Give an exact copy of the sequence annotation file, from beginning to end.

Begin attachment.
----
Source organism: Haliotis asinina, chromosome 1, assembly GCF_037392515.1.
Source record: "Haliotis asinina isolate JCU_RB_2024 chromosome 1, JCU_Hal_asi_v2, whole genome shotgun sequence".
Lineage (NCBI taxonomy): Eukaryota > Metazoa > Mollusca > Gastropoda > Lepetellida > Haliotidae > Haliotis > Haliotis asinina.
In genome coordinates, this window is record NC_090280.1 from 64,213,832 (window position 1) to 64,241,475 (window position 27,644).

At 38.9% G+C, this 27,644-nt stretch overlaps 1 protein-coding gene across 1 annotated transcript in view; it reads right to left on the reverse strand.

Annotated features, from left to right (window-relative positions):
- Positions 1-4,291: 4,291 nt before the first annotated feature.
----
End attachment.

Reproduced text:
Source organism: Haliotis asinina, chromosome 1, assembly GCF_037392515.1.
Source record: "Haliotis asinina isolate JCU_RB_2024 chromosome 1, JCU_Hal_asi_v2, whole genome shotgun sequence".
Lineage (NCBI taxonomy): Eukaryota > Metazoa > Mollusca > Gastropoda > Lepetellida > Haliotidae > Haliotis > Haliotis asinina.
In genome coordinates, this window is record NC_090280.1 from 64,213,832 (window position 1) to 64,241,475 (window position 27,644).

At 38.9% G+C, this 27,644-nt stretch overlaps 1 protein-coding gene across 1 annotated transcript in view; it reads right to left on the reverse strand.

Annotated features, from left to right (window-relative positions):
- Positions 1-4,291: 4,291 nt before the first annotated feature.